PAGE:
The Rolfer "hooked in" to the pain in my left shoulder and held it in a tight cramp until somehow, I mysteriously let it go — or he...

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FORT WORTH, Texas — The Rolfer “hooked in” to the pain in my left shoulder and held it in a tight cramp until somehow, I mysteriously let it go — or he mashed it out of the way, or something. All I know is, it’s gone.

My first Rolfing session centered on my lower legs — opening up the space between the tibia and the fibula to give me a more balanced landing when I take a step.

But it was the shoulder work that hooked me. Rolfing, named for the woman who developed it in the ’40s, was never popularized until the Rolf Institute was established in 1972. It’s only now hitting its stride.

Most simply, Rolfing is a way of reorganizing the structure of the human body so that body segments are balanced along a vertical line and you feel your entire body as an integrated whole.

It has a reputation for being painful, because the Rolfer applies enough pressure with fingertips, forearm and elbow to free up adhesions that are constricting muscles, joints and even bones that have been pushed, pulled and knocked out of kilter by trauma, stress or bad habits.

Hands-on therapy


Information


Find a practitioner:
The Rolf Institute of Structural Integration: www.rolf.org


Rolfing involves manipulation of the body’s connective tissue and stretching of muscles to accommodate the new positioning.

“The point is to re-establish order in the structure of the body so that all the major segments are in vertical alignment where they can function properly,” says Rey Allen, a certified Rolfer in private practice in Fort Worth. “The downward pull of gravity can be an uplifting force if body parts are properly organized for biomechanical efficiency.”

Allen pulls the bottom of my T-shirt down and out of shape to demonstrate how gravity can affect the fascia, the envelope of connective tissue that wraps around muscles, joints and other body components like an endless spider web of elastic bands. When a component gets out of place, even a little bit — jumbled inside the envelope — it can cause crowding, strain, twisting and binding, which force the body to work against gravity.

I wondered what I was letting myself in for when I agreed to return for more sessions.

Though Rolfing has gotten a reputation over the years as “New Age physical therapy,” Rolfers say it is actually an outgrowth of yoga and more closely related to osteopathic manipulation in that it changes the way the bones of the body relate to one another but is not involved with stretching soft tissue and lengthening muscles.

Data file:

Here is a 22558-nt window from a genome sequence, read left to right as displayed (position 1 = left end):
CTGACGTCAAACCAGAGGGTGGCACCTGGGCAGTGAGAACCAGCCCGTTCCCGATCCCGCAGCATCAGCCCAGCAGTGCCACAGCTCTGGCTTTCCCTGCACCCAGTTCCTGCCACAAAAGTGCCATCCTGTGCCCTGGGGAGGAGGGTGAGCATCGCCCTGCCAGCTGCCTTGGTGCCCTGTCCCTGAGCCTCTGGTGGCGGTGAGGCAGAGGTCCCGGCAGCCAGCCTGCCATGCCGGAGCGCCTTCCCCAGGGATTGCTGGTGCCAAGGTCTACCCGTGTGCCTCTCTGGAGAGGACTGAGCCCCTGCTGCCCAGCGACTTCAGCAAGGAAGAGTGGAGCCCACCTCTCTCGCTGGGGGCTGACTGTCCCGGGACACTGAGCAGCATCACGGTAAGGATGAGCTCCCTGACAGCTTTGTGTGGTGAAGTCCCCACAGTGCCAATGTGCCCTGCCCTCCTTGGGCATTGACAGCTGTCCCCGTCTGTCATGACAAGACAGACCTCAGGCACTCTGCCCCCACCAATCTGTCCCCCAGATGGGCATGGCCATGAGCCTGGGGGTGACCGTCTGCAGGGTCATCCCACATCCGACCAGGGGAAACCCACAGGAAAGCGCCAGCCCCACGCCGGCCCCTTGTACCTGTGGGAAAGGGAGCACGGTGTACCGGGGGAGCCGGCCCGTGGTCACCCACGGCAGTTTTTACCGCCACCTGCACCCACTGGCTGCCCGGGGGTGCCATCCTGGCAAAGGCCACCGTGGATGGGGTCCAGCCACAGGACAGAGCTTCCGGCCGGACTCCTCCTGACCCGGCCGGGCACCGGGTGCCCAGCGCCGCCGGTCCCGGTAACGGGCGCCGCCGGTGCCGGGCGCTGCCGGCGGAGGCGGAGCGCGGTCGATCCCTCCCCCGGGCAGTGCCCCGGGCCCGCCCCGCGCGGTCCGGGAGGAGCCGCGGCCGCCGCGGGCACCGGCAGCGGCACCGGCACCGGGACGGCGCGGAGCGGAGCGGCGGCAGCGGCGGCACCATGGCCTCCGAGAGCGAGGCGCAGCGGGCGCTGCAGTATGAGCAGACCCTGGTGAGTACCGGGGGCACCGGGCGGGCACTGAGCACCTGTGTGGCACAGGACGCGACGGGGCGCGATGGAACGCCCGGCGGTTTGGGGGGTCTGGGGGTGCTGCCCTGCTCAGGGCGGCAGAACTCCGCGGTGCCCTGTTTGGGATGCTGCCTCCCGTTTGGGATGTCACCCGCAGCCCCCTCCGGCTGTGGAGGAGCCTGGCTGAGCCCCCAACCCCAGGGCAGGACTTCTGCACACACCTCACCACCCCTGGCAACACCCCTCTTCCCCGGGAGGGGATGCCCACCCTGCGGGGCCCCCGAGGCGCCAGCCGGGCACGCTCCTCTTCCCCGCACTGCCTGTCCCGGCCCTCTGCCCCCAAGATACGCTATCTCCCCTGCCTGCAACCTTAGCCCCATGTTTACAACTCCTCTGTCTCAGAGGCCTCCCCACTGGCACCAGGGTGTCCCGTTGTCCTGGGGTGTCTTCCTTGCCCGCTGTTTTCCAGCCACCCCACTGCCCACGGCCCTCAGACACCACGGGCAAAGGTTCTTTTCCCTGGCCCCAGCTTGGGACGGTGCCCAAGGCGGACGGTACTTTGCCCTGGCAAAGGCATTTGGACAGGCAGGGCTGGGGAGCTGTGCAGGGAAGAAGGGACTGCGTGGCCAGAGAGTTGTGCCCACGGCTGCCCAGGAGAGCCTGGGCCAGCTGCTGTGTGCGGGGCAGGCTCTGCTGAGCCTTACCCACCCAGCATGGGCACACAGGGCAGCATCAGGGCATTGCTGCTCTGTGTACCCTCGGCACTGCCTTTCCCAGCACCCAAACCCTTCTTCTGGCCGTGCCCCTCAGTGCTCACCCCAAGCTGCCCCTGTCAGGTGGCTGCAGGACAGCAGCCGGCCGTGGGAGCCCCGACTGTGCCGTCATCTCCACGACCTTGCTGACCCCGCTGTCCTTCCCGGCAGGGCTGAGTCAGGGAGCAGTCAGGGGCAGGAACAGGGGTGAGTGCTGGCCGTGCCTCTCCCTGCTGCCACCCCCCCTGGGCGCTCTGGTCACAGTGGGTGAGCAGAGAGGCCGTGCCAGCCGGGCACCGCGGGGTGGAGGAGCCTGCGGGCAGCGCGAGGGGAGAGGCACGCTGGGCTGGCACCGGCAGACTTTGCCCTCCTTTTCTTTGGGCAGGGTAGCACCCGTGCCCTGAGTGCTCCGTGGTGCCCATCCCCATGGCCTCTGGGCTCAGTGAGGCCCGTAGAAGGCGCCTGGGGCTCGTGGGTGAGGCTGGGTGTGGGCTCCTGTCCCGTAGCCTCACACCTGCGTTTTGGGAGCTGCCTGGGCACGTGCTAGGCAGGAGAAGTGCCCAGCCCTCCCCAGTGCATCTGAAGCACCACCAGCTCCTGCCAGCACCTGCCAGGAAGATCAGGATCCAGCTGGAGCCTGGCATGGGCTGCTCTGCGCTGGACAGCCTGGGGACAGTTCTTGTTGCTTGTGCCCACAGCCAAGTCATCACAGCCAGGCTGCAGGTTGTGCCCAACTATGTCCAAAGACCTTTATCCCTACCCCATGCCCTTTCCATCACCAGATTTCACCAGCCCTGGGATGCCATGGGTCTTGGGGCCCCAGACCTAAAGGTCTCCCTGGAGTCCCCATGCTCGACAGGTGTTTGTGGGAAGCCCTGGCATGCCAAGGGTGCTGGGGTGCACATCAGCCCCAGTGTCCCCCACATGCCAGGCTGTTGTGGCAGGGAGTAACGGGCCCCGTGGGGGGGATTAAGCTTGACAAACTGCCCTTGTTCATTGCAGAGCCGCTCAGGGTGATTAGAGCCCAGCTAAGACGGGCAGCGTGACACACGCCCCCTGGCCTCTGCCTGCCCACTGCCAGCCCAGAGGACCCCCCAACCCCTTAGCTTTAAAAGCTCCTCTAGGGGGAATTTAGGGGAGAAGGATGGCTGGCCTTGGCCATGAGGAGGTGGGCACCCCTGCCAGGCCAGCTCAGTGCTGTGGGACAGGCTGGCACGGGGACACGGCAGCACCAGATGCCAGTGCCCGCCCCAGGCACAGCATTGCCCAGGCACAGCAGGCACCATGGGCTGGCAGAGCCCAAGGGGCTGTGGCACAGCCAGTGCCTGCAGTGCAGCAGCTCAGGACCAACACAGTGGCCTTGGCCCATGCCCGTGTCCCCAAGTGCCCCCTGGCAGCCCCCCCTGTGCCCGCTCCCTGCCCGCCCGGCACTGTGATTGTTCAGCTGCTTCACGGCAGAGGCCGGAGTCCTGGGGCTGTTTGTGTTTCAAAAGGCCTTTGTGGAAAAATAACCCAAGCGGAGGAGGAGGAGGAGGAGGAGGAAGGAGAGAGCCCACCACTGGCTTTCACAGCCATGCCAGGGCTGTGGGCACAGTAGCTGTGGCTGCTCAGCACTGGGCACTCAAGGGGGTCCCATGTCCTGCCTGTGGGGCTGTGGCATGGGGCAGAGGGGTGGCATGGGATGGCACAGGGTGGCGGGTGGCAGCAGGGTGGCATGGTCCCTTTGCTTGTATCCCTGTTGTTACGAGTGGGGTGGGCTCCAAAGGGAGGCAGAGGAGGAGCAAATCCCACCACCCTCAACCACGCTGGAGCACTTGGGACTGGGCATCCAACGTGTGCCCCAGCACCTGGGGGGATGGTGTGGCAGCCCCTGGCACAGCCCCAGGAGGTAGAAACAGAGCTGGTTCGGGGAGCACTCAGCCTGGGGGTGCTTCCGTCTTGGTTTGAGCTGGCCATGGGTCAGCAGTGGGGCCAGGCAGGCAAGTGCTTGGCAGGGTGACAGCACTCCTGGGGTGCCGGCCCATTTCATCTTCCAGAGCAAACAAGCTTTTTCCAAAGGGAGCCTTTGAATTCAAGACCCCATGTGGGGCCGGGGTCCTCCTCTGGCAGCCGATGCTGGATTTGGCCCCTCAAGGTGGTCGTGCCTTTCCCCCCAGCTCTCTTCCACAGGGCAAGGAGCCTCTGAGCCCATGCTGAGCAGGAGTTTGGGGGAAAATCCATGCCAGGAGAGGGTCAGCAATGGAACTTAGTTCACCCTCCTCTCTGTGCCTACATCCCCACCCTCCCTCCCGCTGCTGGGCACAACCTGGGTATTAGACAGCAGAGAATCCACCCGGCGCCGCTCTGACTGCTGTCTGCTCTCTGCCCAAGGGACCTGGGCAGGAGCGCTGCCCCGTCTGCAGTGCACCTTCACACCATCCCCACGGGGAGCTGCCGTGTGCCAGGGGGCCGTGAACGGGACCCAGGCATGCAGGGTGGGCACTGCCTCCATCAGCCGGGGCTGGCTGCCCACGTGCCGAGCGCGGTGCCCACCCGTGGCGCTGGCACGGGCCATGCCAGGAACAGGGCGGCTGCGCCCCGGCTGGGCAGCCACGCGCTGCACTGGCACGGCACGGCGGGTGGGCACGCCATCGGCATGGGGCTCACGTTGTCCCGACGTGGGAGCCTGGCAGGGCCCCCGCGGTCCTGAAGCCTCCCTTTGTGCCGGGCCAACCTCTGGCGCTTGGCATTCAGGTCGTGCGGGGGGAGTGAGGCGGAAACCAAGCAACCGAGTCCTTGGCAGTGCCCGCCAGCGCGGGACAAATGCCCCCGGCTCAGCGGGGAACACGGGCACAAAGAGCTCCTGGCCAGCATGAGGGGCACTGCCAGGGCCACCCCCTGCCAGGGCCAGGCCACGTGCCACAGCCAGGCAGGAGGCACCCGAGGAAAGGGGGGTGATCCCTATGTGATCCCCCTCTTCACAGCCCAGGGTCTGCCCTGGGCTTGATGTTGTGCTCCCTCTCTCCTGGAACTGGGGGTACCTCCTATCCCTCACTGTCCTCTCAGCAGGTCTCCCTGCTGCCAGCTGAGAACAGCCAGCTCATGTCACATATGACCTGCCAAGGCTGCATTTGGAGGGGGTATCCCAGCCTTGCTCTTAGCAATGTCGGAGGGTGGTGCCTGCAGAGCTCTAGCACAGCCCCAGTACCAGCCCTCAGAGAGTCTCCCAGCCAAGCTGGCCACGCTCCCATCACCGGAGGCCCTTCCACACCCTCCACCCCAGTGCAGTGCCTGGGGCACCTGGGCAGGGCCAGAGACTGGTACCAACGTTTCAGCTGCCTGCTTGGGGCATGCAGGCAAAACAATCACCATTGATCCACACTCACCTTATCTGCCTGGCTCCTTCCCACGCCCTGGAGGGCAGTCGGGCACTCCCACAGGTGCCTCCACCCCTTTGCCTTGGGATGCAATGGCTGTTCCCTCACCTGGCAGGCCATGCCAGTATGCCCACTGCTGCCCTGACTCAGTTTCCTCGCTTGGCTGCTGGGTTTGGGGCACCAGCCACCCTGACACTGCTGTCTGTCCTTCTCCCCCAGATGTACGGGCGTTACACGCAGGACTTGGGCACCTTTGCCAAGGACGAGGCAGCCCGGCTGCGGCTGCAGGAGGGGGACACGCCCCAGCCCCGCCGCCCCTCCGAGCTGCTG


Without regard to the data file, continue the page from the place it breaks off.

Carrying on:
Dr. Jennifer Alexander, an internal-medicine specialist, started 10 weekly Rolfing sessions last April and now schedules a session about every three months.

“I was having some back pain, not resolving with osteopathic manipulation, and my doctor recommended it,” says Alexander, an osteopathic physician.

“Almost immediately, I was able to breathe more deeply. My posture improved significantly. My overall energy increased, my flexibility. Everything got better.”

The improvements were not without pain.

“For me, it was a painful process — mostly a little muscle soreness — but I’m pain-free now,” she says. “It’s an interactive treatment, not like a massage. … You incorporate a lot of breathing. You breathe into his hands, working along with him.”

The idea of breathing into your kneecap or the outer arch of your foot may seem strange, but concentrate and think it through, and you can almost feel the breath rush out of your lungs and into the space indicated.

Terry Dybala, who works for Mental Health Mental Retardation of Tarrant County (Texas), started a series of 10 Rolfing sessions after her foot became tangled in an auger last summer.

Painful but hopeful

“I had been Rolfed before, years ago, and I thought, ‘This is going to be painful,’ but I knew pain — foot pain, and hip pain from trying to compensate for the foot pain, and I was open to the whole idea that Rolfing was going to help me feel better,” says Dybala, who considered physical therapy. “I was just twisted. My body was out of balance,” she says. “My goal was to be comfortable in my own skin, to stand taller, to get grounded, become a little more spiritual. It makes me feel more content with myself, more connected physically and spiritually.”

Dybala believes Rolfing’s reputation for pain, along with the cost — in the Seattle area, it runs $100 to $150 per session, and sessions are 60 to 90 minutes — has kept it from being more popular. But, she says, “Most people don’t hesitate to pay $120 for a nice pair of shoes, and this makes you feel a lot better than new shoes.”

There’s a lot of positive reinforcement involved in Rolfing.

“That’s right. … That’s what you want to do. Easy now. That’s good. Are you still with me? … Breathe into my hand. You can do this. It’s going to start easing off. … That’s it. You’ve got it,” Allen says as he works strong fingertips and sometimes his forearm deep into long-constricted muscles.

I walked out of my third Rolfing session feeling lighter and longer and looking up so that the tilt of my forehead was no longer putting extra gravitational force on my neck. I untucked my pelvis, which had the effect of flattening my belly without me consciously holding it in. I was more aware of my feet and their connection with the rest of me.

I felt good — inside and out.